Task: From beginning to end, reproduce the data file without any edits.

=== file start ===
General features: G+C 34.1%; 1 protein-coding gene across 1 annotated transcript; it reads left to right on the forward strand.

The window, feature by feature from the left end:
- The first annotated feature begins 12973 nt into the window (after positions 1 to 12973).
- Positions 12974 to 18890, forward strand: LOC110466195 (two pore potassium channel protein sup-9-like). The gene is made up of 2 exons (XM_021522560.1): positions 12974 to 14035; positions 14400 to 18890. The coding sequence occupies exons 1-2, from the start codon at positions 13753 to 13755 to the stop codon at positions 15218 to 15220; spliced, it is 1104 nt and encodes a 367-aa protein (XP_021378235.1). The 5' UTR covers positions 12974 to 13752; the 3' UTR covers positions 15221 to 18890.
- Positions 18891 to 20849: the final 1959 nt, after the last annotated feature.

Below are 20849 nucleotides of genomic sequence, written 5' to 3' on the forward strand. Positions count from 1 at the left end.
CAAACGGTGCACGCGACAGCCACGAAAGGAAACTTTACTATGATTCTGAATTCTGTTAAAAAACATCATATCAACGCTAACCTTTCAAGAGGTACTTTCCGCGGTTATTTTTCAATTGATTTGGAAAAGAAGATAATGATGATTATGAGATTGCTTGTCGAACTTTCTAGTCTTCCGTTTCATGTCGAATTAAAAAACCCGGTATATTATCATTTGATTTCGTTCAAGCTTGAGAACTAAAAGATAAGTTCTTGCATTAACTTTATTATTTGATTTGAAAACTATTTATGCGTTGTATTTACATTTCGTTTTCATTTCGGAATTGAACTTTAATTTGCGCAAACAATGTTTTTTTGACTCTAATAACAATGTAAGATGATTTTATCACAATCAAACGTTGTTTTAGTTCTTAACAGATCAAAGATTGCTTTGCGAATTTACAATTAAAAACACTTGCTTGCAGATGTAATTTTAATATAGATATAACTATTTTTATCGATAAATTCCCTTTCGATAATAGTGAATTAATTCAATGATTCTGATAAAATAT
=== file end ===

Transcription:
General features: G+C 34.1%; 1 protein-coding gene across 1 annotated transcript; it reads left to right on the forward strand.

The window, feature by feature from the left end:
- The first annotated feature begins 12973 nt into the window (after positions 1 to 12973).
- Positions 12974 to 18890, forward strand: LOC110466195 (two pore potassium channel protein sup-9-like). The gene is made up of 2 exons (XM_021522560.1): positions 12974 to 14035; positions 14400 to 18890. The coding sequence occupies exons 1-2, from the start codon at positions 13753 to 13755 to the stop codon at positions 15218 to 15220; spliced, it is 1104 nt and encodes a 367-aa protein (XP_021378235.1). The 5' UTR covers positions 12974 to 13752; the 3' UTR covers positions 15221 to 18890.
- Positions 18891 to 20849: the final 1959 nt, after the last annotated feature.

Below are 20849 nucleotides of genomic sequence, written 5' to 3' on the forward strand. Positions count from 1 at the left end.
CAAACGGTGCACGCGACAGCCACGAAAGGAAACTTTACTATGATTCTGAATTCTGTTAAAAAACATCATATCAACGCTAACCTTTCAAGAGGTACTTTCCGCGGTTATTTTTCAATTGATTTGGAAAAGAAGATAATGATGATTATGAGATTGCTTGTCGAACTTTCTAGTCTTCCGTTTCATGTCGAATTAAAAAACCCGGTATATTATCATTTGATTTCGTTCAAGCTTGAGAACTAAAAGATAAGTTCTTGCATTAACTTTATTATTTGATTTGAAAACTATTTATGCGTTGTATTTACATTTCGTTTTCATTTCGGAATTGAACTTTAATTTGCGCAAACAATGTTTTTTTGACTCTAATAACAATGTAAGATGATTTTATCACAATCAAACGTTGTTTTAGTTCTTAACAGATCAAAGATTGCTTTGCGAATTTACAATTAAAAACACTTGCTTGCAGATGTAATTTTAATATAGATATAACTATTTTTATCGATAAATTCCCTTTCGATAATAGTGAATTAATTCAATGATTCTGATAAAATAT